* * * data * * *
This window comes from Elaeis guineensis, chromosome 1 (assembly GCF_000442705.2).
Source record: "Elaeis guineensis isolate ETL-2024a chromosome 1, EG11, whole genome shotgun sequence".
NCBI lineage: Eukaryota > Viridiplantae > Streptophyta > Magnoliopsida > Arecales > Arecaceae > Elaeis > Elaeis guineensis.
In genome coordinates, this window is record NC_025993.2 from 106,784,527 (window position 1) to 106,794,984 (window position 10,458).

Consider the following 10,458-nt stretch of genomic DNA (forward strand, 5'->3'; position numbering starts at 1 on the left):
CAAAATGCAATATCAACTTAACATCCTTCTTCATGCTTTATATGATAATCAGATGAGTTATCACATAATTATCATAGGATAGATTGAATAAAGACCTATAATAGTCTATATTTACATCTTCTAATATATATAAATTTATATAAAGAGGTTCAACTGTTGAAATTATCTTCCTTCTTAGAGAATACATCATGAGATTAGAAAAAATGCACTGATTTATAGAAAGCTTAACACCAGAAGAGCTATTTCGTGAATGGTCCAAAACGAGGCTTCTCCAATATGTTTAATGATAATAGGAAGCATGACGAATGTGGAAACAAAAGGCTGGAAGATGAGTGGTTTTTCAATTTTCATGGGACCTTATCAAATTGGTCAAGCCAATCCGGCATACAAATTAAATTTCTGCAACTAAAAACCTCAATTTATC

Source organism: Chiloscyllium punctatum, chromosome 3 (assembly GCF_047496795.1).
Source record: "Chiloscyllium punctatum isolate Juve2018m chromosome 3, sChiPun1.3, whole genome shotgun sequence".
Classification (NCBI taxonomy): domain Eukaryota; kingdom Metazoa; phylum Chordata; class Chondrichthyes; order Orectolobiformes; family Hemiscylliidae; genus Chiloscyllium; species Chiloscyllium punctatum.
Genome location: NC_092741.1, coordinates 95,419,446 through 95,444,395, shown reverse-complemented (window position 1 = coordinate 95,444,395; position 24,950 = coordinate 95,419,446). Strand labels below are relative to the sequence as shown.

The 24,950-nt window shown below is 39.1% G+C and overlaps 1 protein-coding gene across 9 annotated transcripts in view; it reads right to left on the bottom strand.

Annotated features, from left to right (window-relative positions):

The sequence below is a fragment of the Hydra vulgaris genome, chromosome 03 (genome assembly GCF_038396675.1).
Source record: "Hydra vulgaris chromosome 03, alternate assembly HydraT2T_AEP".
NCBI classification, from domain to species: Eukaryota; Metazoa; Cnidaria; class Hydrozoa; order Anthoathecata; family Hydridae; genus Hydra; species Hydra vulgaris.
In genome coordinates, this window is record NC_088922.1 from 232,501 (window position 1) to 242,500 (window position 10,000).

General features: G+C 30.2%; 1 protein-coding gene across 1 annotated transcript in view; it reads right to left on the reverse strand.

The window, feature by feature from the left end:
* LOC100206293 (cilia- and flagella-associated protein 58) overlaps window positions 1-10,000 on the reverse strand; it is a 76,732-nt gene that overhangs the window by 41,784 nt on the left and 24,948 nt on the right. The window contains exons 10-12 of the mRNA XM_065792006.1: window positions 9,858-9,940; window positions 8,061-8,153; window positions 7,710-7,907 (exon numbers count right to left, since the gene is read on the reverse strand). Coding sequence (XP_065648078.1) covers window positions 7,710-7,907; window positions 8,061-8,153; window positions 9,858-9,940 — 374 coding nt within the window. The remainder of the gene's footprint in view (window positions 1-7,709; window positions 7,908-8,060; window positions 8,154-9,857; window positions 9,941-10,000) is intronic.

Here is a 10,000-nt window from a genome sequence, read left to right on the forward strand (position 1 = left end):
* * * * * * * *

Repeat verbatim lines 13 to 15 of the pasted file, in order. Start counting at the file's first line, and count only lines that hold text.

The sequence below is a fragment of the Hydra vulgaris genome, chromosome 03 (genome assembly GCF_038396675.1).
Source record: "Hydra vulgaris chromosome 03, alternate assembly HydraT2T_AEP".
NCBI classification, from domain to species: Eukaryota; Metazoa; Cnidaria; class Hydrozoa; order Anthoathecata; family Hydridae; genus Hydra; species Hydra vulgaris.